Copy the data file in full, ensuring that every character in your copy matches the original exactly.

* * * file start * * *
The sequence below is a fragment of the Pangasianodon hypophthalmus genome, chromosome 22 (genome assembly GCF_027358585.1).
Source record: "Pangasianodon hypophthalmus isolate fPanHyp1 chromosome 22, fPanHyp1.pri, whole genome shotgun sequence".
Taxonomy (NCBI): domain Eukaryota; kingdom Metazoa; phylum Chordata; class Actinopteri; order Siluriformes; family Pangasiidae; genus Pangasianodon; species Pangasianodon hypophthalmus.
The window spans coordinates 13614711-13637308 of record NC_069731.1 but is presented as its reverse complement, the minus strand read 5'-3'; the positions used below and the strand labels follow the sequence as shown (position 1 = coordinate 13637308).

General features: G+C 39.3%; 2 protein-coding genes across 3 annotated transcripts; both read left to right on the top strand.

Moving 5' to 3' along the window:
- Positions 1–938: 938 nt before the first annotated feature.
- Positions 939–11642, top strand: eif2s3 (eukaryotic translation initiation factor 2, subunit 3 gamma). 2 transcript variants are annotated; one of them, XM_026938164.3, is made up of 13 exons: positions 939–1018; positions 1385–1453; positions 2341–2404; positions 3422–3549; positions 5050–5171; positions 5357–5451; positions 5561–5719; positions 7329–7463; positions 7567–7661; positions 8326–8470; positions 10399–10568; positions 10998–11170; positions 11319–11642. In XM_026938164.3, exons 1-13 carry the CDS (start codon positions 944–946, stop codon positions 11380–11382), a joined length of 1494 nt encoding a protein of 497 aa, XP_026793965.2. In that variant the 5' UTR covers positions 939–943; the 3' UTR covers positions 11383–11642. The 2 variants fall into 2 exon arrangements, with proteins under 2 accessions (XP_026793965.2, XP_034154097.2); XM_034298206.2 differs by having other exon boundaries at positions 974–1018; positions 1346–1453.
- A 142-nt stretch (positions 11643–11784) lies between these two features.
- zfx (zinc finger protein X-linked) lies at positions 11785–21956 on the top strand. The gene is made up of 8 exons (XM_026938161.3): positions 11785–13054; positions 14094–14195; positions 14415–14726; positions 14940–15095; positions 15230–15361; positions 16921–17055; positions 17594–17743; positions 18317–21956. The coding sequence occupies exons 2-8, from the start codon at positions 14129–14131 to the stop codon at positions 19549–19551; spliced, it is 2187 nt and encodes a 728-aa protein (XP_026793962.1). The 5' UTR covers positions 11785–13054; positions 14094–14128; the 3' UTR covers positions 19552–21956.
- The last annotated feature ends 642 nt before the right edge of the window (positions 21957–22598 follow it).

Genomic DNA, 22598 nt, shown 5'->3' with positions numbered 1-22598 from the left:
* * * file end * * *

The sequence below is a fragment of the Pangasianodon hypophthalmus genome, chromosome 22 (genome assembly GCF_027358585.1).
Source record: "Pangasianodon hypophthalmus isolate fPanHyp1 chromosome 22, fPanHyp1.pri, whole genome shotgun sequence".
Taxonomy (NCBI): domain Eukaryota; kingdom Metazoa; phylum Chordata; class Actinopteri; order Siluriformes; family Pangasiidae; genus Pangasianodon; species Pangasianodon hypophthalmus.
The window spans coordinates 13614711-13637308 of record NC_069731.1 but is presented as its reverse complement, the minus strand read 5'-3'; the positions used below and the strand labels follow the sequence as shown (position 1 = coordinate 13637308).

General features: G+C 39.3%; 2 protein-coding genes across 3 annotated transcripts; both read left to right on the top strand.

Moving 5' to 3' along the window:
- Positions 1–938: 938 nt before the first annotated feature.
- Positions 939–11642, top strand: eif2s3 (eukaryotic translation initiation factor 2, subunit 3 gamma). 2 transcript variants are annotated; one of them, XM_026938164.3, is made up of 13 exons: positions 939–1018; positions 1385–1453; positions 2341–2404; positions 3422–3549; positions 5050–5171; positions 5357–5451; positions 5561–5719; positions 7329–7463; positions 7567–7661; positions 8326–8470; positions 10399–10568; positions 10998–11170; positions 11319–11642. In XM_026938164.3, exons 1-13 carry the CDS (start codon positions 944–946, stop codon positions 11380–11382), a joined length of 1494 nt encoding a protein of 497 aa, XP_026793965.2. In that variant the 5' UTR covers positions 939–943; the 3' UTR covers positions 11383–11642. The 2 variants fall into 2 exon arrangements, with proteins under 2 accessions (XP_026793965.2, XP_034154097.2); XM_034298206.2 differs by having other exon boundaries at positions 974–1018; positions 1346–1453.
- A 142-nt stretch (positions 11643–11784) lies between these two features.
- zfx (zinc finger protein X-linked) lies at positions 11785–21956 on the top strand. The gene is made up of 8 exons (XM_026938161.3): positions 11785–13054; positions 14094–14195; positions 14415–14726; positions 14940–15095; positions 15230–15361; positions 16921–17055; positions 17594–17743; positions 18317–21956. The coding sequence occupies exons 2-8, from the start codon at positions 14129–14131 to the stop codon at positions 19549–19551; spliced, it is 2187 nt and encodes a 728-aa protein (XP_026793962.1). The 5' UTR covers positions 11785–13054; positions 14094–14128; the 3' UTR covers positions 19552–21956.
- The last annotated feature ends 642 nt before the right edge of the window (positions 21957–22598 follow it).

Genomic DNA, 22598 nt, shown 5'->3' with positions numbered 1-22598 from the left: